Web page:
The poor, poor Master System. Coming out as the NES was gaining serious traction in America, it stood no chance of competing with the big N over there. In Japan it was a similar case, exacerbated by some dubiously anticompetitive tactics from Nintendo that prevented third parties putting out games for both systems.

Many point to Europe as the territory Sega’s 8 bit console succeeded in, but it’s all relative. The Master System, thanks to competitive pricing and good advertising (most people of a certain age recall our TVs asking us to do them a favour and plug them into a Sega) was markedly more popular in the U.K., and arguably outstripped the NES. The 1980s were a computer age however, and it was the Spectrum, C64 and Amiga that won nostalgic hearts and minds far more than the Sega’s machine.

Less familiarity with the system meant less familiarity with its games. The result is a nod of vague familiarity when it comes to titles like Wonder Boy 3, instead of poetic waxing. This is a shame, since Wonder Boy 3 is a cracker of a game.


While Wonder Boy originated as a simple arcade platformer (we won’t digress into the whole Adventure Island name based confusion), this third entry had much more of an action RPG vibe. After a brief set up and easy boss fight, you find yourself starting the game proper in a village that serves as a non linear hub. From here, you use different abilities learned to get into the game’s levels, all connected in wonderfully surreal fashion. The locales themselves are all typical platform game settings, from volcanoes to ancient pyramids to spooky castles, but having them connected to the village hub by simple doors you walk through gives Wonder Boy a sense of whimsy similar games lacked.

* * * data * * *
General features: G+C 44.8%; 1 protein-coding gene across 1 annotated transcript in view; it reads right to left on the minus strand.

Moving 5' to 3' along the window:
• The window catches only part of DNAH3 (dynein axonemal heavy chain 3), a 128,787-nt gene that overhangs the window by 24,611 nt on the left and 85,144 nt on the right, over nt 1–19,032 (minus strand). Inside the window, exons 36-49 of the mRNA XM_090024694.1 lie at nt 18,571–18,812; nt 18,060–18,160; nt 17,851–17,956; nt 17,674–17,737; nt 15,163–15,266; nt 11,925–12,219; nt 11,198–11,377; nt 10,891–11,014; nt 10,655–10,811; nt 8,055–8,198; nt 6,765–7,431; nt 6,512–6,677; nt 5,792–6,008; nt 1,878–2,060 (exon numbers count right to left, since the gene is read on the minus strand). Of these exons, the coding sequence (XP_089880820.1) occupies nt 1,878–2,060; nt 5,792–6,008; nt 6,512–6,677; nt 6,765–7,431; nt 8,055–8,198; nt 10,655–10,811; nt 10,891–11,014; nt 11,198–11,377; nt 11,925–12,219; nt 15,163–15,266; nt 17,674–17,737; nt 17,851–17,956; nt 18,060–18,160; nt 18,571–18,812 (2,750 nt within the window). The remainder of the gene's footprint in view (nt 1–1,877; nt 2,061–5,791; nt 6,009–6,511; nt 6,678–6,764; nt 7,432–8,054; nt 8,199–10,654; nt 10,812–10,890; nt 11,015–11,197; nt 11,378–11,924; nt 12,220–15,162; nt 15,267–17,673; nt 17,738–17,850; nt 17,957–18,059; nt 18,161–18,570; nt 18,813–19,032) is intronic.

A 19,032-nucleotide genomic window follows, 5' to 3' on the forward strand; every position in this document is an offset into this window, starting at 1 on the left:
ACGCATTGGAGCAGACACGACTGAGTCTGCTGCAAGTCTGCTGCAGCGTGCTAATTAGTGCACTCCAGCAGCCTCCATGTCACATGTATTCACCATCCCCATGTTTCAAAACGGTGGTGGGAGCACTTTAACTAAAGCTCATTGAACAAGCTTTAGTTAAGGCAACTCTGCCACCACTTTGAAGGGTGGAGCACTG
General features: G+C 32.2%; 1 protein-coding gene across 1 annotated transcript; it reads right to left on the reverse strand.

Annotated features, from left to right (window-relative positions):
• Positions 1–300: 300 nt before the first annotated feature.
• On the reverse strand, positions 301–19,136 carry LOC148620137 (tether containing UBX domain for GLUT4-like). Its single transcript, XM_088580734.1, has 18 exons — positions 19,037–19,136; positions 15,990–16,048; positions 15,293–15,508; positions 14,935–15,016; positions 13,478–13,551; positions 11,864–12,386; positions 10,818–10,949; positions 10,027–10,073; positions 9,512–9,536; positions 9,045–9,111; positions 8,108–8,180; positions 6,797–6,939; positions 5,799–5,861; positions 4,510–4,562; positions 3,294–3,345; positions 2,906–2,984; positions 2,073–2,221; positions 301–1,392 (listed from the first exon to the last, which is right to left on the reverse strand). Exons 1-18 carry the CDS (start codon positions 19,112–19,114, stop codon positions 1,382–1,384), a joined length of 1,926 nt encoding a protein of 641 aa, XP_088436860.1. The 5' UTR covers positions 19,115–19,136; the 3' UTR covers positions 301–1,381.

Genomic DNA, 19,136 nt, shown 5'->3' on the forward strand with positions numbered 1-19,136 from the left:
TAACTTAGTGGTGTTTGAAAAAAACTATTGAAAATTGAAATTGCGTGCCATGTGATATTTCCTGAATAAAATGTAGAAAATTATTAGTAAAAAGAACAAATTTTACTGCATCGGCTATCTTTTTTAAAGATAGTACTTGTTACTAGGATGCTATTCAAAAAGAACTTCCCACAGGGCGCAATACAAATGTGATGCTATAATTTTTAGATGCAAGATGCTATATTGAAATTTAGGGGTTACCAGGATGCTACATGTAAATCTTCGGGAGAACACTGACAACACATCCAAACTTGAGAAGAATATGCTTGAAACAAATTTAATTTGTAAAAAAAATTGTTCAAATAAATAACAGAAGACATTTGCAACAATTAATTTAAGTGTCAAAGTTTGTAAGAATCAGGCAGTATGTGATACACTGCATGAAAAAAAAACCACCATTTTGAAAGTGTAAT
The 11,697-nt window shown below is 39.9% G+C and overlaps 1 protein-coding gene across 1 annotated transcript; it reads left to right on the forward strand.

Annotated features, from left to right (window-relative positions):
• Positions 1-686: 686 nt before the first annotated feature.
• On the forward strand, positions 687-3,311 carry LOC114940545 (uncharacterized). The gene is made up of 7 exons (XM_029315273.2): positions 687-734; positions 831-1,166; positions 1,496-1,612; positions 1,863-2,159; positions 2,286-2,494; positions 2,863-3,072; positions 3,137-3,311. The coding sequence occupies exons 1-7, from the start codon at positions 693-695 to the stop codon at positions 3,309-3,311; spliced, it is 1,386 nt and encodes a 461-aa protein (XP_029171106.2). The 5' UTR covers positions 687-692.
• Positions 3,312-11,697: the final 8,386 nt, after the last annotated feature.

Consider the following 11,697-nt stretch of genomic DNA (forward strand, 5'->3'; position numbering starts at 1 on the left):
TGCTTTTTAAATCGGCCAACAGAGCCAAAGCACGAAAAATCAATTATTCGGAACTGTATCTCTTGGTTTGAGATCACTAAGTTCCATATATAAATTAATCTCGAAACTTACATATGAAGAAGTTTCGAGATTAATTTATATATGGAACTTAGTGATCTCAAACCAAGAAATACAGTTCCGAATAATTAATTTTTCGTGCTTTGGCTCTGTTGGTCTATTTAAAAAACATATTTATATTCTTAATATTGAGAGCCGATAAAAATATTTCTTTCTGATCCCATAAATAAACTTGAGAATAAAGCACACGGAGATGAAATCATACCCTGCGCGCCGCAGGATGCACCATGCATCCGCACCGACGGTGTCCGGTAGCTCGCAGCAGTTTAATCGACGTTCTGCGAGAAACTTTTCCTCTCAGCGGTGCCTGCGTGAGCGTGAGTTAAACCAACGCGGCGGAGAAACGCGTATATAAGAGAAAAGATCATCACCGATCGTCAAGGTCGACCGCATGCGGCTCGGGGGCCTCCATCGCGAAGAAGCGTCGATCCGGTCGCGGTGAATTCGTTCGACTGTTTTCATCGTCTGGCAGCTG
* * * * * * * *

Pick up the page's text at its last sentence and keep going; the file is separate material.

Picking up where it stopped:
Once in these stages, you’re inevitably going to find yourself the wrong end of their inhabitants. Refreshingly though, death means a return to the village hub, but with the money you earned intact. You’re then able to buy improved gear to attack and defend more effectively for your next venture forth. Had WB3 been a product of the modern era, it would be easy to imagine it as another Rogue lite affair, but the run like nature of the game along with the traditional memorisation required by tough 80s platformers works in a way that still feels fresh 30 years on.

Alongside the run based nature of the game, Wonder Boy 3’s other calling card is hinted at in the Dragon’s Trap subtitle. See, WB 3’s bosses take the form of rampaging dragons, each in possession of a curse. Dispatch them, and in their death throws they’ll unleash said curse on you, transforming you into a different animal. Each animal has its own set of abilities, from the lion’s broader attack swipes to the mouse’s ability to scale walls.

The levels are laid out in a non linear fashion, and you can uncover secrets by returning to areas as a different animal. You can’t hot swap between creatures however; even switching animals at all isn’t an option until halfway through the game. Rather than a Metroid like expansion of your verb set, it’s a fixed list that changes each time, with its own positives and drawbacks.